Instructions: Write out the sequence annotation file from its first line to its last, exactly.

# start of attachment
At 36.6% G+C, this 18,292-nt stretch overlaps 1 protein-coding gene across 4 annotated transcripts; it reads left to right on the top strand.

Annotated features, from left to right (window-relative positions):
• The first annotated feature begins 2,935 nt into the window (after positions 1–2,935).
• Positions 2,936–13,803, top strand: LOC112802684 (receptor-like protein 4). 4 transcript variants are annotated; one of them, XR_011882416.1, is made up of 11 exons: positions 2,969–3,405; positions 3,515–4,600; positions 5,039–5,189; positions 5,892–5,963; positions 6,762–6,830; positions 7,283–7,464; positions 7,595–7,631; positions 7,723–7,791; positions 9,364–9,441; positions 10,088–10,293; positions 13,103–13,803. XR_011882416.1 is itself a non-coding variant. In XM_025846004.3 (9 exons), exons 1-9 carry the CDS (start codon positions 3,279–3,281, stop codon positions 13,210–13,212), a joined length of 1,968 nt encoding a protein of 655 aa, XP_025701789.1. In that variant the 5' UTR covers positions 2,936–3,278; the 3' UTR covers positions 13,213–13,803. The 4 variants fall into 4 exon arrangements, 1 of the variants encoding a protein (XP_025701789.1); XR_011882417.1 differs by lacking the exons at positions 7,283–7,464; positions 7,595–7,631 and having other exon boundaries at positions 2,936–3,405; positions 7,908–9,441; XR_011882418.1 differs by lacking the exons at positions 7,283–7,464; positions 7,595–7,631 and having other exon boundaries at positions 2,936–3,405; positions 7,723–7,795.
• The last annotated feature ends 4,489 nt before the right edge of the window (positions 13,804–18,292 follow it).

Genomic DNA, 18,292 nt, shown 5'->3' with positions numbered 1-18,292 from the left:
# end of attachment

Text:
At 36.6% G+C, this 18,292-nt stretch overlaps 1 protein-coding gene across 4 annotated transcripts; it reads left to right on the top strand.

Annotated features, from left to right (window-relative positions):
• The first annotated feature begins 2,935 nt into the window (after positions 1–2,935).
• Positions 2,936–13,803, top strand: LOC112802684 (receptor-like protein 4). 4 transcript variants are annotated; one of them, XR_011882416.1, is made up of 11 exons: positions 2,969–3,405; positions 3,515–4,600; positions 5,039–5,189; positions 5,892–5,963; positions 6,762–6,830; positions 7,283–7,464; positions 7,595–7,631; positions 7,723–7,791; positions 9,364–9,441; positions 10,088–10,293; positions 13,103–13,803. XR_011882416.1 is itself a non-coding variant. In XM_025846004.3 (9 exons), exons 1-9 carry the CDS (start codon positions 3,279–3,281, stop codon positions 13,210–13,212), a joined length of 1,968 nt encoding a protein of 655 aa, XP_025701789.1. In that variant the 5' UTR covers positions 2,936–3,278; the 3' UTR covers positions 13,213–13,803. The 4 variants fall into 4 exon arrangements, 1 of the variants encoding a protein (XP_025701789.1); XR_011882417.1 differs by lacking the exons at positions 7,283–7,464; positions 7,595–7,631 and having other exon boundaries at positions 2,936–3,405; positions 7,908–9,441; XR_011882418.1 differs by lacking the exons at positions 7,283–7,464; positions 7,595–7,631 and having other exon boundaries at positions 2,936–3,405; positions 7,723–7,795.
• The last annotated feature ends 4,489 nt before the right edge of the window (positions 13,804–18,292 follow it).

Genomic DNA, 18,292 nt, shown 5'->3' with positions numbered 1-18,292 from the left: